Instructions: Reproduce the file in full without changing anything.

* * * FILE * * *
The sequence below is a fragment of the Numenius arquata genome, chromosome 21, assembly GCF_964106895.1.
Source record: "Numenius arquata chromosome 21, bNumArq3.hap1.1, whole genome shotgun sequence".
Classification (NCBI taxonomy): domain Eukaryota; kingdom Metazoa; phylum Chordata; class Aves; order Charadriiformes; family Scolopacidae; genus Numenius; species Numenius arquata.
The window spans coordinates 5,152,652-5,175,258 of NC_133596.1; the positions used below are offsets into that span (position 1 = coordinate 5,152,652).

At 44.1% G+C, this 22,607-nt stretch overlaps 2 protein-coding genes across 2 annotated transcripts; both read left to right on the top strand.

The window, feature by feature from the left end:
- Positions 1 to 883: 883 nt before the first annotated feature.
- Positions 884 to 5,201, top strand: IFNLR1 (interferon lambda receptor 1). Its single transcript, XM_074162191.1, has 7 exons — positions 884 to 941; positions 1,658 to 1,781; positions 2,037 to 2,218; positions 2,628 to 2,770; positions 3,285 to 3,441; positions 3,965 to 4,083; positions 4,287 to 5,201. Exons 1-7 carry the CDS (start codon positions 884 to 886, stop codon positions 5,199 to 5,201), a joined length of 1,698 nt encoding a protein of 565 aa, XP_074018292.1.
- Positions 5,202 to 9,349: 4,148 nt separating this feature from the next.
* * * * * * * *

The sequence below is a fragment of the Numenius arquata genome, chromosome 21, assembly GCF_964106895.1.
Source record: "Numenius arquata chromosome 21, bNumArq3.hap1.1, whole genome shotgun sequence".
Classification (NCBI taxonomy): domain Eukaryota; kingdom Metazoa; phylum Chordata; class Aves; order Charadriiformes; family Scolopacidae; genus Numenius; species Numenius arquata.
The window spans coordinates 5,152,652-5,175,258 of NC_133596.1; the positions used below are offsets into that span (position 1 = coordinate 5,152,652).

At 44.1% G+C, this 22,607-nt stretch overlaps 2 protein-coding genes across 2 annotated transcripts; both read left to right on the top strand.

The window, feature by feature from the left end:
- Positions 1 to 883: 883 nt before the first annotated feature.
- Positions 884 to 5,201, top strand: IFNLR1 (interferon lambda receptor 1). Its single transcript, XM_074162191.1, has 7 exons — positions 884 to 941; positions 1,658 to 1,781; positions 2,037 to 2,218; positions 2,628 to 2,770; positions 3,285 to 3,441; positions 3,965 to 4,083; positions 4,287 to 5,201. Exons 1-7 carry the CDS (start codon positions 884 to 886, stop codon positions 5,199 to 5,201), a joined length of 1,698 nt encoding a protein of 565 aa, XP_074018292.1.
- Positions 5,202 to 9,349: 4,148 nt separating this feature from the next.